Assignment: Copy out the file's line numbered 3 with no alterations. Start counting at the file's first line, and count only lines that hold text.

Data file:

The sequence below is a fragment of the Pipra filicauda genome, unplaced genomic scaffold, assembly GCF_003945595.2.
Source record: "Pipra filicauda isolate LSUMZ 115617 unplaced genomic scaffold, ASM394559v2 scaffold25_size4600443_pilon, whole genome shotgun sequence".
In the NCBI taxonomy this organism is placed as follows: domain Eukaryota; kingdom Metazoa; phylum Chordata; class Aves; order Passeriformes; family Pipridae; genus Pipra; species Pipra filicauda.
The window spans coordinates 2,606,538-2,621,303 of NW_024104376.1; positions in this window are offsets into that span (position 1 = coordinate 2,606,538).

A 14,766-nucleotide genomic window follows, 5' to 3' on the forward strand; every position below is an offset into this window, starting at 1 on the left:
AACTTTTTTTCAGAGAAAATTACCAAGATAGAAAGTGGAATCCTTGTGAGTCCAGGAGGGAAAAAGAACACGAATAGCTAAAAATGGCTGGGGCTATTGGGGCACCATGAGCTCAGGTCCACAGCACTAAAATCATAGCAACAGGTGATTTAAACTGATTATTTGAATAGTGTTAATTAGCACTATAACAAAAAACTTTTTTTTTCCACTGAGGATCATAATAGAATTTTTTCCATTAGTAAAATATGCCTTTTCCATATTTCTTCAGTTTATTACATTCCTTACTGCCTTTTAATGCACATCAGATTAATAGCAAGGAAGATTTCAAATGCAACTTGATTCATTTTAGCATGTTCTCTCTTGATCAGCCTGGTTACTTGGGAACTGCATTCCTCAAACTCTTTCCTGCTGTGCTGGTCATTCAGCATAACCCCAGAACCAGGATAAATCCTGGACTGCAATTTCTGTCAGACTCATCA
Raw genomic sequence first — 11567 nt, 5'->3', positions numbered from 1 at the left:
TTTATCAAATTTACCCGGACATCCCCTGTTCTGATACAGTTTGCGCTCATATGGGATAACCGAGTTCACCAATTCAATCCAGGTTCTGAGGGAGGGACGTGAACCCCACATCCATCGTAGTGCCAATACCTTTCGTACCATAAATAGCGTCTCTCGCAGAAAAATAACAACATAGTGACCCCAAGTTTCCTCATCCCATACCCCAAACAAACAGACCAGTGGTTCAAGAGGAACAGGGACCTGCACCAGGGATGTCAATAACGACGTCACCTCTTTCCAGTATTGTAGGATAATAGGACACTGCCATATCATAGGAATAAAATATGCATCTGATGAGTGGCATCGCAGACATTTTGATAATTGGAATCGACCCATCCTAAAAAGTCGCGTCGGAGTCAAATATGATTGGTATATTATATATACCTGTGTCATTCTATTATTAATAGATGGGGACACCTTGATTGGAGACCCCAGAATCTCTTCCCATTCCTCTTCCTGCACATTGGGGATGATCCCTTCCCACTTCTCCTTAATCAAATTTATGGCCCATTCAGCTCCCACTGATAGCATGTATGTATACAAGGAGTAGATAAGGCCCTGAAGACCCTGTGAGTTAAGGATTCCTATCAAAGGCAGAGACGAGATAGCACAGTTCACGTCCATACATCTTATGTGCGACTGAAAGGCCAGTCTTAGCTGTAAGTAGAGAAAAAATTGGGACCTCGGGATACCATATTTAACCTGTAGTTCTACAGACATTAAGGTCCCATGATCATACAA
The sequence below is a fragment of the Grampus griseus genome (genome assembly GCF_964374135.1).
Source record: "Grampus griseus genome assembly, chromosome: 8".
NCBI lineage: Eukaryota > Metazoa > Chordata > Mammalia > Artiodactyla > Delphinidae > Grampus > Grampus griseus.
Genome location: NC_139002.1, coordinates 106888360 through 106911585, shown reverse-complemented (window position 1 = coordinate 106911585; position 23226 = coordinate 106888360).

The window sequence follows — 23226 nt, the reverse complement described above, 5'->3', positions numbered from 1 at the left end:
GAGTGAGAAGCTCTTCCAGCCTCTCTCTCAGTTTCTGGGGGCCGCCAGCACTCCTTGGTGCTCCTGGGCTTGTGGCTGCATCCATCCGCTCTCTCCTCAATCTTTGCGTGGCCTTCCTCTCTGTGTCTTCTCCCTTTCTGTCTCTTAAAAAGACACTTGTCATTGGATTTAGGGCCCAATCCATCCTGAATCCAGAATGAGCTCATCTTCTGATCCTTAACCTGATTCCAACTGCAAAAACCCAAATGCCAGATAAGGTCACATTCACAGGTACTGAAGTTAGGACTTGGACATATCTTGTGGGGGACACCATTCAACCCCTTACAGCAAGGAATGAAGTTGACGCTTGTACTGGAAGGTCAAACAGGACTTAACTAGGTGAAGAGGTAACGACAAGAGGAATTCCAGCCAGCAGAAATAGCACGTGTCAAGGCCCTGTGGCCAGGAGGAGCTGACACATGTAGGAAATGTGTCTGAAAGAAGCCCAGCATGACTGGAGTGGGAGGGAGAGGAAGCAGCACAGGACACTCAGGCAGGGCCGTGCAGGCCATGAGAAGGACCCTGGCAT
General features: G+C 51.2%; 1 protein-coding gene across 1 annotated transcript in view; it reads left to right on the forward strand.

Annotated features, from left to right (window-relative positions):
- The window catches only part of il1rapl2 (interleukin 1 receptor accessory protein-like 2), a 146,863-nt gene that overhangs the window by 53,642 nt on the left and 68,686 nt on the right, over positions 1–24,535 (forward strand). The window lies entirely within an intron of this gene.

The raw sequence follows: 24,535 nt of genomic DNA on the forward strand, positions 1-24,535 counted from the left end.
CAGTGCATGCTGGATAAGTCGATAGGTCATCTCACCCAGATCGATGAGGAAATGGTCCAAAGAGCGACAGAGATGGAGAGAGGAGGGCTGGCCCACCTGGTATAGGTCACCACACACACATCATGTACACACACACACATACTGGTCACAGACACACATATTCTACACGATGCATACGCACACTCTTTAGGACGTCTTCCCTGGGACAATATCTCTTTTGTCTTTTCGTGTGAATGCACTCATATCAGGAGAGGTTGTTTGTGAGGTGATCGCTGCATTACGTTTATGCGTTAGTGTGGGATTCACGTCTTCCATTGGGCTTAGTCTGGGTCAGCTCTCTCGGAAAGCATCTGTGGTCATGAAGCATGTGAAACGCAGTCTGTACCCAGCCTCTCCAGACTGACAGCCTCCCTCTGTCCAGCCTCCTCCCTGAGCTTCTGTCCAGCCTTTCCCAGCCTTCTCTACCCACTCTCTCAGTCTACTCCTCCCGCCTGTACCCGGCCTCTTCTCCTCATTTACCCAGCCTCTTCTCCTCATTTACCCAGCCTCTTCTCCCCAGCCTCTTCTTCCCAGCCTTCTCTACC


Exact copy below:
In the NCBI taxonomy this organism is placed as follows: domain Eukaryota; kingdom Metazoa; phylum Chordata; class Aves; order Passeriformes; family Pipridae; genus Pipra; species Pipra filicauda.